In here you find brief descriptions of the ships of Colonial Warfare from the First to Sixth rate vessels.



Ships-of-the-line:

First-Rates:
These three-deckers, the flagships of the fleet, bore from 100-120 cannons each. A first-rate might be as long as 206 feet on the lower gun deck and carry a crew of 875 men more if an admiral and his entourage were aboard. The Victory was the most famous of this category. Because of their bulk, first-rates tended to be slower than their smaller sisters but are the most powerful arsenals afloat. They were also the most expensive, costing $100,000.00 apiece ($105,000,000.00 at current rates.)

Second-Rates:
A second rate carried anywhere from 90 to 98 cannons on her three gun decks, along with 743 men. She was 195 feet long only a little smaller than a first-rate, which she resembled in nearly every aspect. 

Third-Rates: The most varied ship-of-the-line category, the third rates included ships bearing 64, 74, or 80 guns. An 80-gun ship had three decks; a 74 or 64 had two. Commensurate crew sizes were 724, 620, or 494 men. These vessels offer the best balance of speed and power.

Fourth-Rates: A fourth rate was a two-decker that mounted 50-56 guns and carried 345 men. She could be built for only about $26,000.00 ($27,000,000), as inexpensive to maintain, and functioned well at the head of cruiser squadrons.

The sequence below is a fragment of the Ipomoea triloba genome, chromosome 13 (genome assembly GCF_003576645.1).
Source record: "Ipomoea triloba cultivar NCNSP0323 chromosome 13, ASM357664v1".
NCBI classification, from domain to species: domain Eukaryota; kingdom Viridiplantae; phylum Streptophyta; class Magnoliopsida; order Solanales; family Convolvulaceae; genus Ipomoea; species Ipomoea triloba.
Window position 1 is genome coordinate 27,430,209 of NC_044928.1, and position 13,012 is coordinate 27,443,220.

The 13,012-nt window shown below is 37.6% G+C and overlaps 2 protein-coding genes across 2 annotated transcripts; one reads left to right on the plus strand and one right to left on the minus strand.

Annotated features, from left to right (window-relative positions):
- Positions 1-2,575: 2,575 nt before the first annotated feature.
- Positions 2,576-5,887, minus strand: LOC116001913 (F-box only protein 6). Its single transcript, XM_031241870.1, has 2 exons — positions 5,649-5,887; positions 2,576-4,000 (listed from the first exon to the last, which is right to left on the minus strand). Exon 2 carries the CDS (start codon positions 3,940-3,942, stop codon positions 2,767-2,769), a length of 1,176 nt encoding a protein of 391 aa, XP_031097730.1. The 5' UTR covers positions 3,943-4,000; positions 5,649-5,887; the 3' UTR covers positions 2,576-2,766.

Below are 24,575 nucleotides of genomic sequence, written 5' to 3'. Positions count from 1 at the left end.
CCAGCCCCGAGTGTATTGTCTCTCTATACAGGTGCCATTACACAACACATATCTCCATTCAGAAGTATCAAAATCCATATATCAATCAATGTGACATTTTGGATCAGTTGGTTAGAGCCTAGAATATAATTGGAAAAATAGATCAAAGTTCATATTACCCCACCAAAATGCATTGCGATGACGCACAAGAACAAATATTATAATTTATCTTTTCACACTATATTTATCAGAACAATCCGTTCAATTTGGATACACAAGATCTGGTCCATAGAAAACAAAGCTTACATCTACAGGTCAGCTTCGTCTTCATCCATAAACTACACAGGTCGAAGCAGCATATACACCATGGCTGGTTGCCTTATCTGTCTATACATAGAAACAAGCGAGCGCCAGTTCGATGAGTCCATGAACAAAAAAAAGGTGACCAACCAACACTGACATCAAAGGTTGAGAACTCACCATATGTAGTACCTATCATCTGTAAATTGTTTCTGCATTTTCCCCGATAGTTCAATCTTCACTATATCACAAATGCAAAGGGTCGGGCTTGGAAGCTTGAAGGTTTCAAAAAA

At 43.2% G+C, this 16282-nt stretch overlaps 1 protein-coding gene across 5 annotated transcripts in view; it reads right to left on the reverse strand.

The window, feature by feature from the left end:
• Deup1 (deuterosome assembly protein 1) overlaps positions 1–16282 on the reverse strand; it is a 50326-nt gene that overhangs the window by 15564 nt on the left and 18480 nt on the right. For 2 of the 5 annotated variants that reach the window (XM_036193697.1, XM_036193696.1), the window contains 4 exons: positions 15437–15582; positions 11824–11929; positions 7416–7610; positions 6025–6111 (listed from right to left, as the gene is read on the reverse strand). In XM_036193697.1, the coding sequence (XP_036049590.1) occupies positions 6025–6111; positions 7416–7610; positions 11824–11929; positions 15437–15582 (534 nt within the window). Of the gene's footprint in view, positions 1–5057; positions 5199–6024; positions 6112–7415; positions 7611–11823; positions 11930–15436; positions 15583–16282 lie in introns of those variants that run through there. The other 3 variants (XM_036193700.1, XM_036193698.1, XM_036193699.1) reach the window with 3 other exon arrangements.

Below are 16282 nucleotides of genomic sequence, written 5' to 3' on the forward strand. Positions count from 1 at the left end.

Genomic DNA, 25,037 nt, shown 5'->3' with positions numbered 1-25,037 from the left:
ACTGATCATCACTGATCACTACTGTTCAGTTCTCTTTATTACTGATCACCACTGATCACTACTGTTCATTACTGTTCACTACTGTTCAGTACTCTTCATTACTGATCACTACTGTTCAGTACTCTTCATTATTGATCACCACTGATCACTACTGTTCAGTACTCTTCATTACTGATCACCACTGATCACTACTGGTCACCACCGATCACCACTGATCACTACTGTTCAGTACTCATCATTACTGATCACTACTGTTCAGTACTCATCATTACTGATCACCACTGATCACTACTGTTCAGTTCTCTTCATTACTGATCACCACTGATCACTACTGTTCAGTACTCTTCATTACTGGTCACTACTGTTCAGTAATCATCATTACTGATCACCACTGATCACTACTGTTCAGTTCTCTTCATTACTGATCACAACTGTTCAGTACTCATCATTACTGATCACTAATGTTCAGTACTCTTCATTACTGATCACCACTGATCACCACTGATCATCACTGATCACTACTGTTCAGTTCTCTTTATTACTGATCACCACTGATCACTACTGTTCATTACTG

Fifth-Rates: These were the frigates, the swift raiders, scouts and watchdogs of the fleet. They were single-deckers and ranged in length from 130 to 150 feet. Frigates carried 32, 36, 38, or 44 guns, and crews numbered from 217 to 297 men, most of them enthusiastic volunteers. Frigates were the ships of choice bringing down enemy merchantmen.

Sixth-Rates: Sixth-Rates were small frigates, agile 125-foot ships that carried 20, 24, or 28 guns and crews of 138, 158, and 198. These vessels were useful as couriers and convoy escorts and were cheap to build, each on costing about $10,000.00 ($11,000,000.00)
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